If you hike in Oregon you probably know Bill Sullivan's work. Sullivan has spent many years hiking the backwoods, mountains and deserts of Oregon and writing about them in books such as "100 Hikes in Southern Oregon," "Hiking Oregon's History" and "Trails of Crater Lake and Oregon Caves."
More than a quarter-million of Sullivan's books are in print.
WHO: William L. Sullivan.
WHAT: A slideshow: "New Hikes in Southern Oregon;" and a field trip: "Hiking and Botanizing on the Illinois River."
WHEN, WHERE: Slideshows: 7 p.m. Thursday, May 5, Headwaters, 84 4th St., Ashland; 7 p.m. Friday, May 6, at Deer Creek Center, 1241 Illinois River Road, Selma; 7 p.m. Saturday, May 7, Oregon Books, 7th and E streets, Grants Pass.
Field trip: Saturday, May 7, all-day trip, starts at Deer Creek Center, 1241 Illinois River Road, Selma
COST: The slideshows are free. The field trip on the Kerby Flat trail along the Illinois River costs $50 through the Siskiyou Field Institute. To sign up for the field trip, call 541-597-8530 or see www.thesfi.org.
Now you have a chance to hike with the man himself. Sullivan is coming to Southern Oregon, in part for a Saturday class sponsored by the Siskiyou Field Institute called "Hiking and Botanizing on the Illinois River." The outing will explore the Kerby Flat trail, take in a Darlingtonia fen and examine the region's geology and biology.
"It'll be a slow hike with lots of stops for sketching and photography," Sullivan says in a phone interview from Eugene, where his Navillus Press is based.
In addition to the field trip, Sullivan plans to give three slideshows on some of the destinations in his newest guidebook, "Oregon Favorites," Thursday through Saturday in Ashland, Selma and Grants Pass.
Adapted from the monthly outdoor column Sullivan writes for the Eugene Register-Guard, the book not only describes some favorite trails but organizes them by the best time of year to experience them, and it tells their stories, as well. The chapters come with color-coded headings for each destination's recommended month.
Thus, a chapter on skiing and snow camping Crater Lake's rim is listed for March. The chapter for July includes a trek to Mount Hood's McNeil Point, a hike into McCully Basin in the Wallowas and a wildflower-rich exploration of Coldwater Peak at volcano-blasted Mount St. Helen's.
"The reason I'm doing this," Sullivan says, "is in the winter there's skiing, and in the summer the mountain trails. But it's tough to do an outdoor column in March. That's when I send people to some historic state park. If you're thinking of May, you want to see waterfalls and flowers."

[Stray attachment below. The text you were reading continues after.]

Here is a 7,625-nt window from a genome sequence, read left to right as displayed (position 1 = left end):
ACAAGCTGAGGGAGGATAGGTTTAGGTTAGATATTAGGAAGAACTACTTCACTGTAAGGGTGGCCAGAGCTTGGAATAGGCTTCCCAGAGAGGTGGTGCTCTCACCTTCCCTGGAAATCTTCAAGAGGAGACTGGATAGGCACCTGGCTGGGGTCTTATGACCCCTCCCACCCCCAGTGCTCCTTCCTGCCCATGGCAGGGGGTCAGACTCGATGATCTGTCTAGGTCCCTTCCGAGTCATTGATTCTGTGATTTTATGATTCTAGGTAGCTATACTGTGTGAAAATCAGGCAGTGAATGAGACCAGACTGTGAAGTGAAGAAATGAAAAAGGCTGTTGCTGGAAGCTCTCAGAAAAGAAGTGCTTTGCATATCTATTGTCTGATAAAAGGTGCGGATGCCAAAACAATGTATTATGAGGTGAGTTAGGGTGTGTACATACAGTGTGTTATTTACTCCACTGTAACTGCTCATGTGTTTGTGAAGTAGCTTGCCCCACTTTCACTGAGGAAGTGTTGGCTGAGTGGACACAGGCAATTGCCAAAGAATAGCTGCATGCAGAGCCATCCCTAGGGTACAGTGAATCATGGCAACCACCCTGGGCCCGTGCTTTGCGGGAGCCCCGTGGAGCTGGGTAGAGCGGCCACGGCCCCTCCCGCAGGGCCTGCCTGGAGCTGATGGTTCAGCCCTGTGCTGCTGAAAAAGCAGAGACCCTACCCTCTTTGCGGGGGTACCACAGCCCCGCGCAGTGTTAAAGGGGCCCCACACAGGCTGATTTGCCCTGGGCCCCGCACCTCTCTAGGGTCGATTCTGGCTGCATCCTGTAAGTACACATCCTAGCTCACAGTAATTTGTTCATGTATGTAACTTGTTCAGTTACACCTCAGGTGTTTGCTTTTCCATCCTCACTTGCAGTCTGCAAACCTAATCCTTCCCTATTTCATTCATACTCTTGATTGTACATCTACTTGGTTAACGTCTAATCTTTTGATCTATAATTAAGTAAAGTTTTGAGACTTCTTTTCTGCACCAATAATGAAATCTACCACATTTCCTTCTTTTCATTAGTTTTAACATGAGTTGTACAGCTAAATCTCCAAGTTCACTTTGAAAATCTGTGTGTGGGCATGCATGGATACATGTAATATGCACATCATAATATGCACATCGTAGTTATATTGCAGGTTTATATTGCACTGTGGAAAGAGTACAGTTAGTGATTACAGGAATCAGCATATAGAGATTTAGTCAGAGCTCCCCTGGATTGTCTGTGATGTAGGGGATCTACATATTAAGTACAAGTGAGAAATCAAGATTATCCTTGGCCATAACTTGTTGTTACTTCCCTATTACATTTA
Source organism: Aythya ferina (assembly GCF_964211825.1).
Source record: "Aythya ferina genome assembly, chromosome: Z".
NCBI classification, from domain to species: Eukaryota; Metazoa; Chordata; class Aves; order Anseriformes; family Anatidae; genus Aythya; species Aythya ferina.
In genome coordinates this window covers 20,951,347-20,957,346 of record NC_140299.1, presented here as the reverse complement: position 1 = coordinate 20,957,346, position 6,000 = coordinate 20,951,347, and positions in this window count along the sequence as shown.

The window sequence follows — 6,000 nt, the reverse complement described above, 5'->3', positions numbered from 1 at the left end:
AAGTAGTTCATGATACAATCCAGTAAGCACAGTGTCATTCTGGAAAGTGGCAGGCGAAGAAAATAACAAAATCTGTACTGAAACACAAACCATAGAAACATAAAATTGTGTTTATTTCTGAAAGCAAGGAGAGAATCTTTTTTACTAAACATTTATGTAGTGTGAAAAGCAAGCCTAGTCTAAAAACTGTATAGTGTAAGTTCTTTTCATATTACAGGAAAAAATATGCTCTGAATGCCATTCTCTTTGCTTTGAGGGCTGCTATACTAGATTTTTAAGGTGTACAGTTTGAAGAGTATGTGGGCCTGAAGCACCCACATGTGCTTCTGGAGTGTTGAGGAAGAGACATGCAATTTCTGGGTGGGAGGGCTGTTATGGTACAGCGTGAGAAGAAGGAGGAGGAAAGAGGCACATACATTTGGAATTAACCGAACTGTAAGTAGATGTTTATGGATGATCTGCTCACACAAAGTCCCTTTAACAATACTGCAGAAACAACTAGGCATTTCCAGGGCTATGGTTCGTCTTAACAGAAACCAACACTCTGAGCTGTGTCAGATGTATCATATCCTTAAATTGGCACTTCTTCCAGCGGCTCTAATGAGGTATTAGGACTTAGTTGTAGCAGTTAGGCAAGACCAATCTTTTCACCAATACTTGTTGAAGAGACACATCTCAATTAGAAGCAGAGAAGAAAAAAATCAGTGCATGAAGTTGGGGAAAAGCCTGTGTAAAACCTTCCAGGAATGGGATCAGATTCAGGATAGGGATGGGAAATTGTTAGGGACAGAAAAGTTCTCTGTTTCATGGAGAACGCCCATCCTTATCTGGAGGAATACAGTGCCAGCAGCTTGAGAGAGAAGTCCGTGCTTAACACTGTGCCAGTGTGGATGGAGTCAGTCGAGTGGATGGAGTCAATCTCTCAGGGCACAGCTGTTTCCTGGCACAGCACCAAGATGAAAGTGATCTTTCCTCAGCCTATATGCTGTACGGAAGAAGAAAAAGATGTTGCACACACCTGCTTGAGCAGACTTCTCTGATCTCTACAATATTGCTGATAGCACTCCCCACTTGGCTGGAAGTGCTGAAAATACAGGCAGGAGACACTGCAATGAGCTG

Sullivan says a new trail that descends to the Illinois River, where he'll lead a hike, grew out of half a dozen "scrabble paths" generations of kids and hikers had created to access the river.
"When it's hot in Southern Oregon you want to go jump in a green pool," Sullivan says. "Now they've (the U.S. Forest Service) made it official, with trailheads and parking."
The Kerby Flat trail goes to a nice beach, he says, in addition to taking in the confluence of Deer Creek and the river and a Darlingtonia bog. Darlingtonia, also known as the California pitcher plant, is an insect-eating oddity that grows on serpentine communities like those around Eight Dollar Mountain, where the high pH serpentine springs host rich microbial life.
"It's a big loop, maybe three miles," Sullivan says. "We're going to take it pretty slow and take time to look at the plants."
Sullivan is known for offering a free copy of whichever one of his books somebody finds an error in to sharp-eyed readers. He says he gives away books all the time.
"Usually it's because of changes in the trails," he says. "I don't mind at all. I can't re-hike every trail every year."
The trails in the new book range all over the state, month by month. New ones include little-known Sisters Rocks on the Oregon Coast between Port Orford and Gold Beach, which has as its destination three big rocks with sea caves, and the new Plaikni Falls trail at Crater Lake, which the National Park Service will open in July, the first new trail at Oregon's only national park in a very long time.
"It's part a push to get people away from the rim," Sullivan says. "It's a one-mile, wheelchair accessible trail to a waterfall."
Sullivan says he's suggested the Park Service create a Mount Mazama Trail, which would be a huge loop that would circle Crater Lake. He believes such a trail, like the trails around, say, Yosemite or Mount Rainier, would become a world-class destination. If it were to happen, you can bet it would also be the subject of a new book.
Reach freelance writer Bill Varble at email@example.com.